• Patricia S. O’Sullivan, EdD – Professor, Department of Medicine and Director of Research and Development in Medical Education, UCSF Center for Faculty Educators, at UCSF School of Medicine.
  • John Q. Young, MD, MPP, PhD – Professor and Vice Chair, Department of Psychiatry & Program Director of Residency Training in General Adult Psychiatry, Zucker School of Medicine at Hofstra/Northwell; Vice Chair for Education, Department of Psychiatry at Zucker Hillside Hospital.

Scene 2: What Happens to my Paper? Pulling Back the Curtain on the Peer Review Process

Jan. 6, 2021 3 to 4 p.m. ET

Hosted by UCSF – Register here

Have you ever wondered what happens to your paper after you click “submit” or been puzzled by a decision and curious why some decisions take days and others take months? If so, this interactive panel discussion is for you! In this session, editorial team members from Academic Medicine, Perspectives on Medical Education, and Teaching and Learning in Medicine will share insights from their experiences with editorial and peer review. They will explain how the review process works at each journal and how the surge of submissions during the COVID pandemic has affected it. Panelists will also highlight features that make articles stand out or that raise concerns. Questions are encouraged, so bring your list of anything you’d like to know about how things work behind the scenes at med ed journals!

At the end of this session, participants will be able to:

  • Describe the editorial and peer review process at three medical education journals
  • Discuss how the surge of submissions during COVID has affected journal review processes
  • Identify features of articles that catch editors’ attention (in good and bad ways)

Moderator: Bridget O’Brien, PhD – Deputy Editor, Academic Medicine; Professor in the Department of Medicine and Education Scientist, Center for Faculty Educators, University of California, San Francisco.

Panelists:

Anna T. Cianciolo, PhD — Editor-in-Chief, Teaching and Learning in Medicine; Associate Professor in the Department of Medical Education at the Southern Illinois University School of Medicine.

Mary Beth DeVilbiss – Managing Editor, Academic Medicine

Lauren Maggio, PhD, MS (LIS) – Deputy Editor-in-Chief, Perspectives on Medical Education; Professor in the Center for Health Professions Education and Department of Medicine at the Uniformed Services University.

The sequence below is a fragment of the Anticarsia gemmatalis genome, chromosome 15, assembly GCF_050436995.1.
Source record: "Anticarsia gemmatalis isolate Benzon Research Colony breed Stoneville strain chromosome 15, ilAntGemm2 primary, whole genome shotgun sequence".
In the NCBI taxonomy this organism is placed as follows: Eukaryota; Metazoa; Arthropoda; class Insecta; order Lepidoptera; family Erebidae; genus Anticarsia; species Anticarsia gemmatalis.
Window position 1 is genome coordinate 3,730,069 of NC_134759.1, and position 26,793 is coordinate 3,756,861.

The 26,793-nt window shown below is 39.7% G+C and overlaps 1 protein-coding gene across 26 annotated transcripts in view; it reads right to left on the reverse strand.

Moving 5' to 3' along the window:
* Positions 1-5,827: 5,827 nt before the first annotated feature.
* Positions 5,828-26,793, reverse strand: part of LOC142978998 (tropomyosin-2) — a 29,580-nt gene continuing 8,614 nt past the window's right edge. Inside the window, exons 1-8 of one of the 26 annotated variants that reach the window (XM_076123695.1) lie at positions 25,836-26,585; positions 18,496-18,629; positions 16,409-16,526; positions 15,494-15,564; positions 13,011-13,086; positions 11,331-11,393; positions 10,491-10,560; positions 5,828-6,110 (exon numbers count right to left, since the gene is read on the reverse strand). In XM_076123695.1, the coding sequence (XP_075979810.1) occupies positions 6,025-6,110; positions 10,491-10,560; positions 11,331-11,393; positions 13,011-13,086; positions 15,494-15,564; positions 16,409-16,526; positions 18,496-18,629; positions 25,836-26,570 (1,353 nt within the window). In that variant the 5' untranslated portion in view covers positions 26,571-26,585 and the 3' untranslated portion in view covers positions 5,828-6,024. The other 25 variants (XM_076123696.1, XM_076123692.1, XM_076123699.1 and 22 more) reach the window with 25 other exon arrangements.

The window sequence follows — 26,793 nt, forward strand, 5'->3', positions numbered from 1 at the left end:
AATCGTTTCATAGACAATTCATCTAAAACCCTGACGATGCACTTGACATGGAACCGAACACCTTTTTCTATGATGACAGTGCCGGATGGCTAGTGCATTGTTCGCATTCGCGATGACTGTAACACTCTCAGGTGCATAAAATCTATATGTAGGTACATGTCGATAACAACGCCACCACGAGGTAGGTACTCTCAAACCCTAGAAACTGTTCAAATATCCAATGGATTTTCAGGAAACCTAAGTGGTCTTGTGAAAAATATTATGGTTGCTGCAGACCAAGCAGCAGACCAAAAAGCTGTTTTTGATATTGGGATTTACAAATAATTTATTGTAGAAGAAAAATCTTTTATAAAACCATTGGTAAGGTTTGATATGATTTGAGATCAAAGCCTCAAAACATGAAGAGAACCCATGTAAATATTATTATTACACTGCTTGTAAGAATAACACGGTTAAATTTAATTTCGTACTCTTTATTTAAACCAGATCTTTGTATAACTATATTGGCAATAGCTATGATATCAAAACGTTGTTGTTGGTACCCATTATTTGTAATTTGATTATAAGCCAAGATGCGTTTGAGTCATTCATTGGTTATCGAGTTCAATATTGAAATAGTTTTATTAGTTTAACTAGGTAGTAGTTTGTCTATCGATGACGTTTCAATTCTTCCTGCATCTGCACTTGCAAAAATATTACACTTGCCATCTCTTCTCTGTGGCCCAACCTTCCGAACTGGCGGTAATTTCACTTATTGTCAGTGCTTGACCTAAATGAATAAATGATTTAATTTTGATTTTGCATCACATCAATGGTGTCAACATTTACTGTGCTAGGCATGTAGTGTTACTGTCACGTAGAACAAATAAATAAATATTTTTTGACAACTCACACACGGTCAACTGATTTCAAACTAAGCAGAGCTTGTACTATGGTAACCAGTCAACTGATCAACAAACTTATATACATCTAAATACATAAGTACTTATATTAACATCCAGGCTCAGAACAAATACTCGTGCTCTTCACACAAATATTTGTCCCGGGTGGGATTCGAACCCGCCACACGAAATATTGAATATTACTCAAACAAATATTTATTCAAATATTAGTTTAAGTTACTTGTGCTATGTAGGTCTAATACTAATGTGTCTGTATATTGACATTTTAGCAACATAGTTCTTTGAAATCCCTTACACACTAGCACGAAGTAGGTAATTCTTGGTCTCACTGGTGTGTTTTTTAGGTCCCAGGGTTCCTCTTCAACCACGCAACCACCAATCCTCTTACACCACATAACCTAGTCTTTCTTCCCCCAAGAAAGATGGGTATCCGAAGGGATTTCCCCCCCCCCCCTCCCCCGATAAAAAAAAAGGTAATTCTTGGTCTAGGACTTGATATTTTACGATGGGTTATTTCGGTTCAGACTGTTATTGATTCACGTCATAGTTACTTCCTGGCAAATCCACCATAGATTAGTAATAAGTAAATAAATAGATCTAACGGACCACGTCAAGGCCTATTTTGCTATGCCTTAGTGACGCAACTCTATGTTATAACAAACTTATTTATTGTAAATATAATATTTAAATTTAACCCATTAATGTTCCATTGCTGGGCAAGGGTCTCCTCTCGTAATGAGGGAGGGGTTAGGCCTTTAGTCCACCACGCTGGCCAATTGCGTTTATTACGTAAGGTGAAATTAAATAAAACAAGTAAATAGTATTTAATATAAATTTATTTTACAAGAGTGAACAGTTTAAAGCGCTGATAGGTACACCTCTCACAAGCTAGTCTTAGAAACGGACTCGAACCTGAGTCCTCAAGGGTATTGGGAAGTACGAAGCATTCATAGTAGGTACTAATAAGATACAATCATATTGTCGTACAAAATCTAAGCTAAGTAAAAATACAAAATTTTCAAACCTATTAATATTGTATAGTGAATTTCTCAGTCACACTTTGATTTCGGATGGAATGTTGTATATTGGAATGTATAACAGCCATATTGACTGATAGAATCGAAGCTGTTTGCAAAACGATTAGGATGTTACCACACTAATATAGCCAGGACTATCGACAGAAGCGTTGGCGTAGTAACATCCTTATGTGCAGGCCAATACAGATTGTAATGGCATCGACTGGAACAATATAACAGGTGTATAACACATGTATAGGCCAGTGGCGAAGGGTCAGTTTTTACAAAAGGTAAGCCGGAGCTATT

Colin West, MD, PhD – Deputy Editor, Academic Medicine; Professor in the Departments of Medicine and Health Sciences Research at Mayo Clinic.


Scene 1: Reaching Out

Dec. 15, 2020 12 to 1 p.m. ET

Hosted by UCSF – Register here

You have a study idea, who can you discuss it with? You discover an interesting approach or useful tool in the literature. Should you reach out to the authors? You hear someone at a conference who might share your interest or be able to help answer a question about your study. How do you engage them in a conversation? Come listen to education research scholars share their tips for reaching out. They will also answer your questions about how to engage with the larger educational scholarship community.

At the end of this session, participants will be able to:

  • Identify the importance of situating research within the literature
  • Describe the strategies for engaging with members of the education research community to grow an education scholarship network

Upcoming Scenes: Dates TBD


Scene 3: Theories
Scene 4: Yeah, that really could be scholarship

This grand rounds series is a multi-institutional collaboration among five health sciences institutions: University of California San Francisco School of Medicine, Georgetown University School of Medicine, Zucker School of Medicine at Hofstra/Northwell, the Uniformed Services University of the Health Sciences, and George Washington University School of Medicine and Health Sciences.


See previous Grand Rounds and Workshops here